Join us for an online TORCH Book at Lunchtime webinar on Commemorative Modernisms: Women Writers, Death and the First World War written by Dr Alice Kelly.
Book at Lunchtime is a series of bite-sized book discussions held fortnightly during term-time, with commentators from a range of disciplines. The events are free to attend and open to all.
About the book:
One of the key questions of modern literature was the problem of what to do with the war dead. Through a series of case studies focusing on nurse narratives, Edith Wharton, Katherine Mansfield, H.D., and Virginia Woolf, as well as visual and material culture, Commemorative Modernisms: Women Writers, Death and the First World War provides the first sustained study of women’s literary representations of death and the culture of war commemoration that underlie British and American literary modernism. Considering previously neglected writing by women in the war zones and at home, as well as the marginalised writings of well-known modernist authors, and drawing on international archival research, this book demonstrates the intertwining of modernist, war, and memorial culture, and broadens the canon of war writing.
Author Alice Kelly is currently a Lecturer in American Literature at the University of Sussex, and the Communications Officer here at the Rothermere American Institute, University of Oxford. Her research focuses on twentieth-century literary and cultural history in Britain and America. As well as Commemorative Modernisms: Women Writers, Death and the First World War (2020), Alice has published a critical edition of Edith Wharton’s First World War reportage, Fighting France: From Dunkerque to Belfort (2015), and essays on modernist and First World War literature. She has held Fellowships at Yale University, New York University, and a British Academy Rising Stars Award for her interdisciplinary seminar series Cultures and Commemorations of War.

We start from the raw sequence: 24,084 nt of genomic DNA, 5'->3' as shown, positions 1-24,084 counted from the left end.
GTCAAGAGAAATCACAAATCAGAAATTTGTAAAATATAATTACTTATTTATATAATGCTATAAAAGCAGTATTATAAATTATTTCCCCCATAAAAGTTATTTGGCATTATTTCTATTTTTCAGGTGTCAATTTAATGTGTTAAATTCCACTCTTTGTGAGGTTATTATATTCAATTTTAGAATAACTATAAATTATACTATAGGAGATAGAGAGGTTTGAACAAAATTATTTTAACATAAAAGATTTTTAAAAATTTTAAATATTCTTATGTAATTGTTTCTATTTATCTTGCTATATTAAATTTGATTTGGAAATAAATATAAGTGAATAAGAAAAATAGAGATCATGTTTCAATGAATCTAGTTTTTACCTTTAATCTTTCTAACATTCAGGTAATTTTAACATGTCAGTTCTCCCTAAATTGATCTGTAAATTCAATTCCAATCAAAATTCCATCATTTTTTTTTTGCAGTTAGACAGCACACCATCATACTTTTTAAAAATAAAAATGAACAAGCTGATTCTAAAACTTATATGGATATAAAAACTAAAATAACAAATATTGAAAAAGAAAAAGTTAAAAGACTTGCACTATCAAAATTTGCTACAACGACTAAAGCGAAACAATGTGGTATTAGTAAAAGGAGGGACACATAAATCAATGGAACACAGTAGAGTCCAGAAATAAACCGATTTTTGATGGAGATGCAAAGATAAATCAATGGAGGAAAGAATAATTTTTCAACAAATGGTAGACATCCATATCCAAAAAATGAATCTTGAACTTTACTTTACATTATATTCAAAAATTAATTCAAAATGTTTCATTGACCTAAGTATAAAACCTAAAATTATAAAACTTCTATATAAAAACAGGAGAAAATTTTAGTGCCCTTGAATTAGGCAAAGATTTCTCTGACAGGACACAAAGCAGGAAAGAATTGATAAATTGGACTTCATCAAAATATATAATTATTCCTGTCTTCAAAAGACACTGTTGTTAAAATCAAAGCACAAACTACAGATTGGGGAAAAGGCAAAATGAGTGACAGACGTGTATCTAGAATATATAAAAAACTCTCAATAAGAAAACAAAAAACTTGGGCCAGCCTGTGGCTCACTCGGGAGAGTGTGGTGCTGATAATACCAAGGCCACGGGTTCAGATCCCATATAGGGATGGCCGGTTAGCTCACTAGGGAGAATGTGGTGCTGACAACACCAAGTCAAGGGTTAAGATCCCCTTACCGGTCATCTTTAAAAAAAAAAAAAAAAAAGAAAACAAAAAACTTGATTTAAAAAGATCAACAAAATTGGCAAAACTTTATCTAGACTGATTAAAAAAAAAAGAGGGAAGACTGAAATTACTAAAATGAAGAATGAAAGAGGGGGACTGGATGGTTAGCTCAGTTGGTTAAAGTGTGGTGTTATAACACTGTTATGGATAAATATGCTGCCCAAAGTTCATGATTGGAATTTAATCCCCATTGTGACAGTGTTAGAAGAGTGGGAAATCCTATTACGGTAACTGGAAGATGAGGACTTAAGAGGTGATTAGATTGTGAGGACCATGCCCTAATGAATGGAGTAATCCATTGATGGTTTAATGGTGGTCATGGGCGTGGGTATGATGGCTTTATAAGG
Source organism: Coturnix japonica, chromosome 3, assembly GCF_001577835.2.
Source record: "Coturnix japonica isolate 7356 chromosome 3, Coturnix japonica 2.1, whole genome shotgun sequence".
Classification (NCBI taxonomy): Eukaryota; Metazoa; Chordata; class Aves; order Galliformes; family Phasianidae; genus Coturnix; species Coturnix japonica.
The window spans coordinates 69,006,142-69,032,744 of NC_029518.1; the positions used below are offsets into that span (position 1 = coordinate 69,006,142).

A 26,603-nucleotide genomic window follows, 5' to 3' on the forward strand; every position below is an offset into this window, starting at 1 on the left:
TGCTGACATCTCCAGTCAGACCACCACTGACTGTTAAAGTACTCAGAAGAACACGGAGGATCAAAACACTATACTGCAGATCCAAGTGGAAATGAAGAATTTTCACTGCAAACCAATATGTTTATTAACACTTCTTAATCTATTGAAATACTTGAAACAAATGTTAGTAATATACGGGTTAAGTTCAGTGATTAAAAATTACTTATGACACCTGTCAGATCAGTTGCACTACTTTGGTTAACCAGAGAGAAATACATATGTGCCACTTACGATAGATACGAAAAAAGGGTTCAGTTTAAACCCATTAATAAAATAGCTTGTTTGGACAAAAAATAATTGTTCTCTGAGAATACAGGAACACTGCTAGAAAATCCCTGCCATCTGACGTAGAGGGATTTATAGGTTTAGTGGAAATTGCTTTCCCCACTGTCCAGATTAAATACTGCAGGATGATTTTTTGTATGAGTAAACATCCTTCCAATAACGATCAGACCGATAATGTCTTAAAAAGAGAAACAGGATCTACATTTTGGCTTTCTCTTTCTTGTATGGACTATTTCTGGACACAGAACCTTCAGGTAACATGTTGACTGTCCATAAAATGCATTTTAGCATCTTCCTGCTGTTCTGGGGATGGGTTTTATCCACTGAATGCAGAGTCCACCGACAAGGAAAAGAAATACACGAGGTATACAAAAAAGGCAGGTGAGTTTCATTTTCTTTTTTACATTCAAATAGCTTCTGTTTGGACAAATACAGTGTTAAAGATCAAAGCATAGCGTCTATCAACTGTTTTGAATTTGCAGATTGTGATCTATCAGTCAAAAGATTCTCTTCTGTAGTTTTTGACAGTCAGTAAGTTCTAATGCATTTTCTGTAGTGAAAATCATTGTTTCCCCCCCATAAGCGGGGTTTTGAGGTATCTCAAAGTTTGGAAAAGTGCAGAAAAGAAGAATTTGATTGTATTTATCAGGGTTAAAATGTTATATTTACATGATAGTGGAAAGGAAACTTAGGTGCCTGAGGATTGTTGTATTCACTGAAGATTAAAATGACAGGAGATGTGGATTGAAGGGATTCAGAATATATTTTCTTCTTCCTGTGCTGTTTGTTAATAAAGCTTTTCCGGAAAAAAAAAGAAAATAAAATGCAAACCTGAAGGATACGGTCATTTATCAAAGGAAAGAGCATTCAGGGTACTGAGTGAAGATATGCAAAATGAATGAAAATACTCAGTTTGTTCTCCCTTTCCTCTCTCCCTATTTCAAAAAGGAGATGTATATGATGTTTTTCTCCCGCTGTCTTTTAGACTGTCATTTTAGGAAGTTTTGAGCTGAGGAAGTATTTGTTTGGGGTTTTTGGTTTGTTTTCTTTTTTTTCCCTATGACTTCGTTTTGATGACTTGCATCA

Michael Whitworth is a Professor of Modern Literature and Culture at the University of Oxford. He has published extensively on Virginia Woolf, with his most recent work being an edition of Virginia Woolf's Night and Day for Cambridge University Press (published 2018). His previous publications include Einstein’s Wake: Relativity, Metaphor, and Modernist Literature, and chapters on Oliver Lodge’s science writing and Hugh MacDiarmid’s poetry. He is currently working a project concerning on science, poetry, and specialization in the early twentieth century,
Laura Rattray is Reader in American Literature at the University of Glasgow and Director of its Centre for American Studies. She has teaching and research interests in modern American literature and culture, women’s writing and gender, editing and publishing history. In 2016 she founded the Transatlantic Literary Women series, funded by the British Association for American Studies and US Embassy small grants programme. Publications include Twenty-First-Century Readings of Tender Is the Night (co-editor with William Blazek), The New Edith Wharton Studies (co-editor with Jennifer Haytock) and The Unpublished Writings of Edith Wharton, while her new monograph, Edith Wharton and Genre: Beyond Fiction, is published by Palgrave Macmillan.
Jay Winter is the Charles J. Stille Professor of History Emeritus at Yale University. He is a specialist on World War I and its impact on the 20th century. Previously, Winter taught at Hebrew University of Jerusalem, the University of Warwick, the University of Cambridge, and Columbia University. In 2001, he joined the faculty of Yale. Winter is the author or co-author of 25 books, including Socialism and the Challenge of War; Ideas and Politics in Britain, 1912-18; Sites of Memory, Sites of Mourning: The Great War in European Cultural History; The Great War and the Shaping of the 20th Century; Rene Cassin and the rights of man, and most recently, War beyond words: Languages of remembrance from the Great War to the present.